Speech

Address to the Forum for Mobility Centres annual general meeting

This speech was published under the 2010 to 2015 Conservative and Liberal Democrat coalition government

Outlining DfT's priorities in the areas of mobility and access to the public transport network.

Forum for Mobility Centres address

Transcript

Thank you for inviting me to your AGM today (14 June 2013). I am sorry that due to other diary commitments, I cannot be with you in person, but I am pleased at least to be able to speak to you via video technology.

The coalition government recognises how important it is to be able to access jobs and key services, and the significant role transport plays in ensuring people can continue to lead independent lives.

This was particularly evident during last summer’s Olympic and Paralympic Games.

One of my department’s objectives is to remove the barriers that reduce people’s mobility and access to the public transport network, consequently, where necessary we have introduced legislation to improve accessibility for the elderly and disabled people.

Recently, for example, we have improved the Blue Badge scheme to protect it from fraud. We introduced a new badge which is as secure as a banknote,

We have also introduced a national online administration system enabling enforcement officers to check badge details using handheld devices.

The Disabled Persons’ Parking Badges Act, which received Royal Assent on 31 January, will allow enforcement officers to confiscate badges that are used fraudulently.

In March, I launched the department’s new Door to door strategy.

This outlines our vision for an ‘inclusive, integrated and innovative transport system that works for everyone’.

All the department’s actions aimed at improving accessibility for disabled people are set out in our accessibility action plan Transport for everyone, which we published in December 2012.

The action plan focuses on providing better access for all who want to use the public transport network, the need to provide better travel information and on improving attitudes and behavior towards disabled passengers in particular.

Transport operators have responded positively to these proposals, recognising the economic sense in reaching new markets and that improvements in these areas benefit everyone.

The department acknowledges that personal mobility is important to elderly and disabled people who cannot use the public transport system.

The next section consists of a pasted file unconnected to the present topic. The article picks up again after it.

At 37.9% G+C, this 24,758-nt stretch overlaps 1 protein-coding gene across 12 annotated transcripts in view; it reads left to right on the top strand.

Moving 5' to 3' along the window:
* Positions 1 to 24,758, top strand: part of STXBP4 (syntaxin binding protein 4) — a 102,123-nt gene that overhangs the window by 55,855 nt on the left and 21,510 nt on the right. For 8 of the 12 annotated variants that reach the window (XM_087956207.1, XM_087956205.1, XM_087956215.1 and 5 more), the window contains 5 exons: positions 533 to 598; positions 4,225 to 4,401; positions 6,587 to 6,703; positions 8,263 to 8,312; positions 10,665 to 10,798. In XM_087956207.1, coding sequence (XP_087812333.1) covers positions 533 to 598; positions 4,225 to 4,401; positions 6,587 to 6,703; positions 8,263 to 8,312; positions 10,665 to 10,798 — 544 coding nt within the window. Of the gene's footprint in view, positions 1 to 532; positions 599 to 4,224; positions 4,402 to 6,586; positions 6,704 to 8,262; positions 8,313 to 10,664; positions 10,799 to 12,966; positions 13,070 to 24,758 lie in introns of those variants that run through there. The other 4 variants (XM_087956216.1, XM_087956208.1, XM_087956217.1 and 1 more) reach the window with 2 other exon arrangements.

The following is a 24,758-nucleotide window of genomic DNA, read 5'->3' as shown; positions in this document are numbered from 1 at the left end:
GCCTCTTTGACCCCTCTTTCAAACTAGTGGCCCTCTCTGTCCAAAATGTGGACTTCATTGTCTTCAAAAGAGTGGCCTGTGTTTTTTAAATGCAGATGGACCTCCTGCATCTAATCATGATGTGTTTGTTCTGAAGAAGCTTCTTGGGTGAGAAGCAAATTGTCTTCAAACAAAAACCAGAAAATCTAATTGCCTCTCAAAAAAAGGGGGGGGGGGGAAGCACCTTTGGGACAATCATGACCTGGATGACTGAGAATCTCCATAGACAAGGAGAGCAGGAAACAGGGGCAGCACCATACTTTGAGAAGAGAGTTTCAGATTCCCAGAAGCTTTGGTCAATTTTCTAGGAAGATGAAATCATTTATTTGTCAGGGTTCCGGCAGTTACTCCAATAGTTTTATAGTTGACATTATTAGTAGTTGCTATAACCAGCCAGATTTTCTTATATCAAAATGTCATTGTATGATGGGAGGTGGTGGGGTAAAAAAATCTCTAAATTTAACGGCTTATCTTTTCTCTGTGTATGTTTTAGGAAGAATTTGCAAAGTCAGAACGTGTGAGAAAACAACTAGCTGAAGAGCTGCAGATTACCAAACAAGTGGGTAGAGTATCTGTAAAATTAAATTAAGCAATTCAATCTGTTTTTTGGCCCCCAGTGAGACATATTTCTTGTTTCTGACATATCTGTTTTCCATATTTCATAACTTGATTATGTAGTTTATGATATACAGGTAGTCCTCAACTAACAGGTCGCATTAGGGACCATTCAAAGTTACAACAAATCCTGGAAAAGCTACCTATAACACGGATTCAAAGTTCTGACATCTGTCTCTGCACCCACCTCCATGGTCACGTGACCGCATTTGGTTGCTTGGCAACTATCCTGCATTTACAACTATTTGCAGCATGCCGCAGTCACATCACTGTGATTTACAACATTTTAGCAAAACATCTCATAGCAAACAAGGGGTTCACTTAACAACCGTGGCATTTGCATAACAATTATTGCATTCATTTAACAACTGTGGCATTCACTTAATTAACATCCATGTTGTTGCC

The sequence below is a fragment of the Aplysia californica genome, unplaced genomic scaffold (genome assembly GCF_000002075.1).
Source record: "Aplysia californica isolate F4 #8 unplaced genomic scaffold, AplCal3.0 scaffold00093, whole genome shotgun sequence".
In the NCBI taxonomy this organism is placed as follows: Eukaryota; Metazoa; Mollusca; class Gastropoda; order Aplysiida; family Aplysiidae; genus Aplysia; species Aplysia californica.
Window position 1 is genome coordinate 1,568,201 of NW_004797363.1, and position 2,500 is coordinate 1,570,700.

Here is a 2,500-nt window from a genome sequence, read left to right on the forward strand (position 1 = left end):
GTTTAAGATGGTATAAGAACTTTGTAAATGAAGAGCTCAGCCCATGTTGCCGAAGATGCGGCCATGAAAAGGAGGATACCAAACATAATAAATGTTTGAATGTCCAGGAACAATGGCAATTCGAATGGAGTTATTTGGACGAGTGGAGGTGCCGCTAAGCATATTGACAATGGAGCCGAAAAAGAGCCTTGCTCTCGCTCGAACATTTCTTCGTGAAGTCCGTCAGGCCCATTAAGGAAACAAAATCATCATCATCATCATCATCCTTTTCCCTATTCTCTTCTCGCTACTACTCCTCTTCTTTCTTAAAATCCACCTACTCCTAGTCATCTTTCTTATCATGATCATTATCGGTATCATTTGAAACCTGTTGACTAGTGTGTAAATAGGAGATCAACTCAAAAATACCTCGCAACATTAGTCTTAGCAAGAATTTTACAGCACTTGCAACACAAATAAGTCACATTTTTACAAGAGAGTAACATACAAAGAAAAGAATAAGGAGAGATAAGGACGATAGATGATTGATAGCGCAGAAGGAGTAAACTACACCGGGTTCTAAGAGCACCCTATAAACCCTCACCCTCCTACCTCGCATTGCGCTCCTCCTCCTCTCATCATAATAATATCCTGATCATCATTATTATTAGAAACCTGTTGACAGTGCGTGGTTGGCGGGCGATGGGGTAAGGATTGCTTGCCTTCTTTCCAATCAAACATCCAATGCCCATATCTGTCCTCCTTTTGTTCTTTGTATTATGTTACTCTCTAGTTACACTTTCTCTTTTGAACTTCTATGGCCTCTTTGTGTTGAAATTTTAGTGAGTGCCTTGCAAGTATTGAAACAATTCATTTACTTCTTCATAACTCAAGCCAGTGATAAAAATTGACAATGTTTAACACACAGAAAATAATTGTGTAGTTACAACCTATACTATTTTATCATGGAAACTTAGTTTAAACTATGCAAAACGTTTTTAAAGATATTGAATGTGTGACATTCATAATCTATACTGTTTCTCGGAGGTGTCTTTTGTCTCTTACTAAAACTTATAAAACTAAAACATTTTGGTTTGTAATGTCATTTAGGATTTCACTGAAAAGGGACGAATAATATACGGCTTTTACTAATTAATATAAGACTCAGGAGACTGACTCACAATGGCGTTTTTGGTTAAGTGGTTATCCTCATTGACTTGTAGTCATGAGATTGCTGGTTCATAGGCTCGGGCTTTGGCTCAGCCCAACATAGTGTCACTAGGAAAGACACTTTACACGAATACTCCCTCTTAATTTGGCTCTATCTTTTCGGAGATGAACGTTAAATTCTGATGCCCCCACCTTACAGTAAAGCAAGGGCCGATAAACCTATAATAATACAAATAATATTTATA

We also recognise that there is a need to strike the balance between personal mobility and road safety.

The primary function of mobility centres in assessing a client’s physical and cognitive ability to drive a vehicle safely - offering advice on aids and adaptations - is a crucial element in this process. With your expertise, there are other important roles for you to play.

I welcome the initiative taken by the forum to share good practice, and to look at training protocols for the safe operation of mobility scooters and powered wheelchairs.

This is a particular interest of mine as mobility scooters are clearly an extremely important aid to mobility. But too often we hear of incidents where pedestrians have been injured or a mobility scooter user has put themselves at risk, and we need to ensure that such incidents are reduced.

I understand that this will be discussed at the AGM, I look forward to hearing the outcome of your discussions.

I also understand that the AGM is hosting the first meeting of an expert panel, comprising senior clinicians and academics with an interest in mobility.

This will provide an important link with the health sector, ensuring that driving and mobility issues are included in relevant clinical pathways and that we engage in joined up thinking, across different sectors. I look forward to being updated on progress of the panel and in particular any policy implications for my department.

Finally, I understand that certificates are today (14 June 2013) being presented to students who have successfully completed the inaugural year of the Driving Assessment and Outdoor Mobility course which was developed to improve and maintain professionalism at mobility centres.

I appreciate that this area of work requires specific skills and knowledge. I would like to take the opportunity to congratulate you all on your achievements, and to wish you all the best with future studies.

In general, I would like to convey my appreciation for the excellent work undertaken by the mobility centres in providing advice, and carrying out over eight thousand assessments annually and to the forum for maintaining standards and providing an important channel of communication to the DfT, DVLA and the devolved administrations.

I wish you a successful and productive AGM and best wishes for the year ahead.